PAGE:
While it is true, long-nosed dogs are known to have a better sniffer than the short-faced ones, the talent of smell is shared by all dogs. Amazingly, dogs can distinguish the scents of people, family, and other animals.
Should you do something about this behavior?
Some people with dogs elect to train their pups to not sniff. This is an acceptable way to handle a pup if you think yours is too nosy, or it may not be safe to approach a certain animal. But maybe we need to see our dogs as having a fun fragrant time when they sniff everything along their pathway.
In the small New England community of Phillipston, MA, the Gelman family runs an auto business called Grace Quality Used Cars. The people who live in Phillipston love to visit the showroom at Grace Quality because there are always some very friendly faces there to greet them. If customers are nice, they may even get a nuzzle or a wet kiss by these furry greeters.
The Gelman family breeds long-haired German Shepherds. Adult male Clyde can always be found close by the business owner’s side and some of his puppies make regular appearances, too. It brings smiles to everyones faces and makes Grace Auto a welcoming place to be. One year old Nika and four month old Honey were at the dealership but went missing earlier this week. The community rallied to help them come home but unfortunately, only Honey made it back.
Nika and Honey Slipped Out the Open Showroom Door
Nika and Honey were at the business having a fun day playing and greeting customers. There must have been a lull in the action because their curious minds lead them to wander off the job. It took a little while but Nika and Honey’s absence was noticed and the dealership sprung into action. The dealership is located on a state road that gets a fair amount of traffic, which runs parallel to a main street that sees constantly heavy truck flow. The main concern with the missing pups was the risk of them being struck by a passing car.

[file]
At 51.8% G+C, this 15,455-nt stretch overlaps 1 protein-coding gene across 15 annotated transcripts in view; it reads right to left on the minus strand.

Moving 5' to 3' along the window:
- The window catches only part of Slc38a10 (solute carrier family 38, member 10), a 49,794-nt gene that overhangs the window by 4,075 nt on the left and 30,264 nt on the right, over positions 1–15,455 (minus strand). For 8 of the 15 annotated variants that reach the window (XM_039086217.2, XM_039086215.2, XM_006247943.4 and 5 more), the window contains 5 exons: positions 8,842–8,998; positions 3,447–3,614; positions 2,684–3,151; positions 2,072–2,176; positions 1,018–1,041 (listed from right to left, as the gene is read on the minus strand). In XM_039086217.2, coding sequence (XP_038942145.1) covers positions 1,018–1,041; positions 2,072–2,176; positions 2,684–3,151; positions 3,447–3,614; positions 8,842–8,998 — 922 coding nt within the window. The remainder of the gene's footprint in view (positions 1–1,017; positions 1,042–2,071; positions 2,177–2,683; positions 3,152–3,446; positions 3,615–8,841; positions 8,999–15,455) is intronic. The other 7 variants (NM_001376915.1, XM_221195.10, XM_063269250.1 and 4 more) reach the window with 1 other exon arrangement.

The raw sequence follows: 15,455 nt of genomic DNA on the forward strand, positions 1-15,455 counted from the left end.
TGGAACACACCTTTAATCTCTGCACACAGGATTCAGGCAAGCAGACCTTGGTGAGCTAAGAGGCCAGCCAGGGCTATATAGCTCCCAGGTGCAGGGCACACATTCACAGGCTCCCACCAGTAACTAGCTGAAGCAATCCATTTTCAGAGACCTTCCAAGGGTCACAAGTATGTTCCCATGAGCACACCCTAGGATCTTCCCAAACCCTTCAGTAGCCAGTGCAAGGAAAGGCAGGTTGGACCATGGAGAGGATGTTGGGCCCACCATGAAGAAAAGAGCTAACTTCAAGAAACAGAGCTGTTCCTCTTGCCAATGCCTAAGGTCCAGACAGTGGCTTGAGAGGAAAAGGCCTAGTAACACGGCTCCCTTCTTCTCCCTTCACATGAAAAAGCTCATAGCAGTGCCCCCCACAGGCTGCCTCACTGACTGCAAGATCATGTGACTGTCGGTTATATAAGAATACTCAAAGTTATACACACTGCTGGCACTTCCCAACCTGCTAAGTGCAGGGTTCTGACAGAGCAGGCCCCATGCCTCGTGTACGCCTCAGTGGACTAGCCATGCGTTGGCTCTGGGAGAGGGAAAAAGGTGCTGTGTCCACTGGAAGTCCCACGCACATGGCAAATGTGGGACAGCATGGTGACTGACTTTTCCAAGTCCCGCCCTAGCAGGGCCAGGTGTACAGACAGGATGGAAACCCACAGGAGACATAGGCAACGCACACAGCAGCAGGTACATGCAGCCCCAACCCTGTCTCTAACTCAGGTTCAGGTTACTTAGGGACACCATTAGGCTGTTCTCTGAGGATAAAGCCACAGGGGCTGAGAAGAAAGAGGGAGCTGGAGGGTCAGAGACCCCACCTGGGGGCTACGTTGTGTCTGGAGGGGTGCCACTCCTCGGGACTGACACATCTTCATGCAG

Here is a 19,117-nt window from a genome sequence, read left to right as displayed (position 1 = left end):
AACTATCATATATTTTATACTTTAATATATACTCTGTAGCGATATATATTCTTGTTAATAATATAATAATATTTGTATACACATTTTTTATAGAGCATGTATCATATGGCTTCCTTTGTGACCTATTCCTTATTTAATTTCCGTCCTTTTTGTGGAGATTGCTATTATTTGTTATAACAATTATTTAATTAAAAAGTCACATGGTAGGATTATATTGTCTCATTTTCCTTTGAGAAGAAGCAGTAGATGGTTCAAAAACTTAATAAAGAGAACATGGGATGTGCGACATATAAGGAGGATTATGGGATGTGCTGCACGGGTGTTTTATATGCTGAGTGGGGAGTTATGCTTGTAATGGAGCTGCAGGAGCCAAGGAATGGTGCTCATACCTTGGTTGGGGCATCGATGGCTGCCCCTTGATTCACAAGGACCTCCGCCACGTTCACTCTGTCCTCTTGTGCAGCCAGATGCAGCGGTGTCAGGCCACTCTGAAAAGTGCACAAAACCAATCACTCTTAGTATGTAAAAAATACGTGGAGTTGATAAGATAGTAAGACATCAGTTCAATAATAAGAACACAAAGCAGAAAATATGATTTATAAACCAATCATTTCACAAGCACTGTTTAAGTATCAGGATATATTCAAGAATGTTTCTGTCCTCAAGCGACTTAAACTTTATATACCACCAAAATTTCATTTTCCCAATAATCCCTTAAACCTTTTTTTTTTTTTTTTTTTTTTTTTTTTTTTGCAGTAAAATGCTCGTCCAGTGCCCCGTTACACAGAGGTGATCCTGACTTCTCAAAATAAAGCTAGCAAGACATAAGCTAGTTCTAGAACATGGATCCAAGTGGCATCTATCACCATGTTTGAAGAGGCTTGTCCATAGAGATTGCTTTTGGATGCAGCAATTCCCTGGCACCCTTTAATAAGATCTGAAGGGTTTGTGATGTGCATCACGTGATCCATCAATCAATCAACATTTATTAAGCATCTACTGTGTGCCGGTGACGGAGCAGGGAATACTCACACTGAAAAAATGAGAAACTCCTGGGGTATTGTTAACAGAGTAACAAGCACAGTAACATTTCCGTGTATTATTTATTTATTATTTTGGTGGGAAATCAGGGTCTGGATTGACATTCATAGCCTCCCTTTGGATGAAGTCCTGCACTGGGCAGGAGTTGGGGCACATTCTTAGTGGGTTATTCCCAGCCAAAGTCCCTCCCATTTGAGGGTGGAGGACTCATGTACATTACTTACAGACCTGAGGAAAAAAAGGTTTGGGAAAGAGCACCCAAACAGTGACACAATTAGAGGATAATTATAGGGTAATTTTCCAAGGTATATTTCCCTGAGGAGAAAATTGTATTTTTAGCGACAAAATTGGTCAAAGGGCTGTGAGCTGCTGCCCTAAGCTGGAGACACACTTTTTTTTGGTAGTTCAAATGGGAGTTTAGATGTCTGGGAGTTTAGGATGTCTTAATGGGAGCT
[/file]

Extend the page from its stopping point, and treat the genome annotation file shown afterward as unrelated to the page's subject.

Gelman Family Turned to Social Media for Help
Steven got the word out that two of his beloved pups had wandered off from the dealership, leveraging social media and the notoriety of the pups themselves. People began sharing and the search was underway. Everyone offered words of support and encouragement, promising to do their part to bring both of the puppies home safely.
Honey Was Picked Up by a Police Officer
Within hours, Steven Gelman received a call that brought tremendous relief to him and the entire staff. The smaller puppy, Honey, had been picked up by a patrolling state police officer and was safe at the Athol Fire Department. With half of the lost pair found, hope was renewed that Nika would also have a happy ending. Unfortunately, it did not turn out that way.
Nika Was Struck by a Passing Car and Did Not Make It